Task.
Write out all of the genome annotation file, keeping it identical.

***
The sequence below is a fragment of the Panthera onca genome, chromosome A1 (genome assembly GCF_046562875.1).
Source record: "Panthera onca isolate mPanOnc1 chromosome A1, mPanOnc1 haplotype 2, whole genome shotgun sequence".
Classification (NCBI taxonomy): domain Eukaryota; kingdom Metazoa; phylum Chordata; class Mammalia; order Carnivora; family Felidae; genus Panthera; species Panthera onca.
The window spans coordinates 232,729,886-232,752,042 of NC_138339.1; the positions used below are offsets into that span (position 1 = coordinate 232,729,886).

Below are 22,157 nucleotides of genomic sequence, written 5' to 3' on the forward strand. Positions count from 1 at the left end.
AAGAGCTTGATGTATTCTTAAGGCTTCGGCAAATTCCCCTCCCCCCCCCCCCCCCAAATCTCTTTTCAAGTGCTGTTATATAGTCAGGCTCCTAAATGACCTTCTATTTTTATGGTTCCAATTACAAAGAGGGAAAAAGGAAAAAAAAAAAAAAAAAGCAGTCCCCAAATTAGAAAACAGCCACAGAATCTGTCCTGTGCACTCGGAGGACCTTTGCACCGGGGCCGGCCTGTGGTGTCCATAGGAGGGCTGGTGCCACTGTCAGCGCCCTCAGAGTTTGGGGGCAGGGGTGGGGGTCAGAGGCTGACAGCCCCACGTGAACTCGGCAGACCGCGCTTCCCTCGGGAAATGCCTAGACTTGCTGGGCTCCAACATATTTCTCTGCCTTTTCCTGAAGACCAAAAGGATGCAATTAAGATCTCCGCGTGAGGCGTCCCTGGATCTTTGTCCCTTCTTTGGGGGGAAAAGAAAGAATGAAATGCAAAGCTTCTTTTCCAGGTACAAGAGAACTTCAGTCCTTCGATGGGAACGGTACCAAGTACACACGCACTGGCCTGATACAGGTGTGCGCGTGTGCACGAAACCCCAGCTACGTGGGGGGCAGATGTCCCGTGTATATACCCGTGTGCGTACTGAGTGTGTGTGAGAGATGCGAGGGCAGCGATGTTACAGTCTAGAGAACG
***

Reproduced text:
The sequence below is a fragment of the Panthera onca genome, chromosome A1 (genome assembly GCF_046562875.1).
Source record: "Panthera onca isolate mPanOnc1 chromosome A1, mPanOnc1 haplotype 2, whole genome shotgun sequence".
Classification (NCBI taxonomy): domain Eukaryota; kingdom Metazoa; phylum Chordata; class Mammalia; order Carnivora; family Felidae; genus Panthera; species Panthera onca.
The window spans coordinates 232,729,886-232,752,042 of NC_138339.1; the positions used below are offsets into that span (position 1 = coordinate 232,729,886).

Below are 22,157 nucleotides of genomic sequence, written 5' to 3' on the forward strand. Positions count from 1 at the left end.
AAGAGCTTGATGTATTCTTAAGGCTTCGGCAAATTCCCCTCCCCCCCCCCCCCCCAAATCTCTTTTCAAGTGCTGTTATATAGTCAGGCTCCTAAATGACCTTCTATTTTTATGGTTCCAATTACAAAGAGGGAAAAAGGAAAAAAAAAAAAAAAAAGCAGTCCCCAAATTAGAAAACAGCCACAGAATCTGTCCTGTGCACTCGGAGGACCTTTGCACCGGGGCCGGCCTGTGGTGTCCATAGGAGGGCTGGTGCCACTGTCAGCGCCCTCAGAGTTTGGGGGCAGGGGTGGGGGTCAGAGGCTGACAGCCCCACGTGAACTCGGCAGACCGCGCTTCCCTCGGGAAATGCCTAGACTTGCTGGGCTCCAACATATTTCTCTGCCTTTTCCTGAAGACCAAAAGGATGCAATTAAGATCTCCGCGTGAGGCGTCCCTGGATCTTTGTCCCTTCTTTGGGGGGAAAAGAAAGAATGAAATGCAAAGCTTCTTTTCCAGGTACAAGAGAACTTCAGTCCTTCGATGGGAACGGTACCAAGTACACACGCACTGGCCTGATACAGGTGTGCGCGTGTGCACGAAACCCCAGCTACGTGGGGGGCAGATGTCCCGTGTATATACCCGTGTGCGTACTGAGTGTGTGTGAGAGATGCGAGGGCAGCGATGTTACAGTCTAGAGAACG